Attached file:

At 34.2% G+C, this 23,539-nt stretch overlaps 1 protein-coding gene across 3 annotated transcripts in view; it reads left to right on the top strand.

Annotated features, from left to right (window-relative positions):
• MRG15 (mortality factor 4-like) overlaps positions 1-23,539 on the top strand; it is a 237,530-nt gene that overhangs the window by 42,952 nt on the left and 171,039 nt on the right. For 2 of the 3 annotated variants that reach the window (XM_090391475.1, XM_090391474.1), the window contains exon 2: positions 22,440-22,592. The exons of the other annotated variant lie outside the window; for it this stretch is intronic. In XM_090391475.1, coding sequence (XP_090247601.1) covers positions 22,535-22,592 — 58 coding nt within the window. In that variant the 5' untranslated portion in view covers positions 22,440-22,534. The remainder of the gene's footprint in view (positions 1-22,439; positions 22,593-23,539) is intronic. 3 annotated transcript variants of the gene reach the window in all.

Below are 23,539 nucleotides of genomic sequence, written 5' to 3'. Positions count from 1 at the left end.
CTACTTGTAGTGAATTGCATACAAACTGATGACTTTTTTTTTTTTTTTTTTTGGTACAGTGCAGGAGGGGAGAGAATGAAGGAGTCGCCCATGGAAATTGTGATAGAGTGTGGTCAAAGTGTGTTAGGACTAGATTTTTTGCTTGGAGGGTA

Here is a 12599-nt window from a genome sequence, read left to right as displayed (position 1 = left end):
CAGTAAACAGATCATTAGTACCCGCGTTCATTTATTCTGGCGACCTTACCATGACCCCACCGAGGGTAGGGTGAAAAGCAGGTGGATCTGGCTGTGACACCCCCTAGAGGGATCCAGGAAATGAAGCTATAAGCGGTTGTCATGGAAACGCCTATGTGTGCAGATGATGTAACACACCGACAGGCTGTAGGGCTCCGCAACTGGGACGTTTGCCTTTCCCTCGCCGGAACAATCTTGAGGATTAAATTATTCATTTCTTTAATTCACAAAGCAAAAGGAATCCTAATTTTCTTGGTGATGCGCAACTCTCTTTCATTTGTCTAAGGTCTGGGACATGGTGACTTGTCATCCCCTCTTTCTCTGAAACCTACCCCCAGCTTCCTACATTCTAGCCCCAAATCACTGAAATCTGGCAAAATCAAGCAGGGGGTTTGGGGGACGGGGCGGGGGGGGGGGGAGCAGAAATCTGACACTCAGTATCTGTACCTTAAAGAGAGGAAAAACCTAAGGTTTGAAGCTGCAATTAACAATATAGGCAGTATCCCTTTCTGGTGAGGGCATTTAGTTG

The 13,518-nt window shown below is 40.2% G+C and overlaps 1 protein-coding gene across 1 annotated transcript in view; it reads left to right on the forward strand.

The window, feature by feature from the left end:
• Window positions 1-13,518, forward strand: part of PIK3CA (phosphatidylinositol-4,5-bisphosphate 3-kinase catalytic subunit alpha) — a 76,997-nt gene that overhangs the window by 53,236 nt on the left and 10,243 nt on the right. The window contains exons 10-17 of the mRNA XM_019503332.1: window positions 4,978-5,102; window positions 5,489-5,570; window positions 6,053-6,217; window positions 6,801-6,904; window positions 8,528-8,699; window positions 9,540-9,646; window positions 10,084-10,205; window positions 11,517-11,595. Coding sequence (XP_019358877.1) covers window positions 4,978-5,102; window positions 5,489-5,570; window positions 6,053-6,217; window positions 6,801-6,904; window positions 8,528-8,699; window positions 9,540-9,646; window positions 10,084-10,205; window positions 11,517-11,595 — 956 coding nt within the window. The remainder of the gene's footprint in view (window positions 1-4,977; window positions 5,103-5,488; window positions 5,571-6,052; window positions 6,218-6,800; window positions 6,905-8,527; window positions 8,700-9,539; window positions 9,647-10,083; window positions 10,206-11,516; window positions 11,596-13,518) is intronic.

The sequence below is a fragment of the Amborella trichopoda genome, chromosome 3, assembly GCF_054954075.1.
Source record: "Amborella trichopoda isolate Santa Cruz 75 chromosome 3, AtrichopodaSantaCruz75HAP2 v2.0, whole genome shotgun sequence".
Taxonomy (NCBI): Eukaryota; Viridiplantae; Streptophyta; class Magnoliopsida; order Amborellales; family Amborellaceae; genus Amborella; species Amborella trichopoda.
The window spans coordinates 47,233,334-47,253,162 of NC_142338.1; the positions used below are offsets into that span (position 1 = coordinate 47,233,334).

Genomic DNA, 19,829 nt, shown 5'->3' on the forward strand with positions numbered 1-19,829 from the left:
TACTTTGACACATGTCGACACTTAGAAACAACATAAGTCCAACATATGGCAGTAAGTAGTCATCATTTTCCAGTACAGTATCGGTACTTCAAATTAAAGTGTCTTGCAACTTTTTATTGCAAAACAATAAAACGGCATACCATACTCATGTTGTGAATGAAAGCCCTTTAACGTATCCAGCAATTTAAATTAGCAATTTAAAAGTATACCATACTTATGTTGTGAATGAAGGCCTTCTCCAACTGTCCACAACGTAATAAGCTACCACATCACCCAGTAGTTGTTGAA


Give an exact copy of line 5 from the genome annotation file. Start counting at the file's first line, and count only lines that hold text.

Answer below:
CTACTTGTAGTGAATTGCATACAAACTGATGACTTTTTTTTTTTTTTTTTTTGGTACAGTGCAGGAGGGGAGAGAATGAAGGAGTCGCCCATGGAAATTGTGATAGAGTGTGGTCAAAGTGTGTTAGGACTAGATTTTTTGCTTGGAGGGTA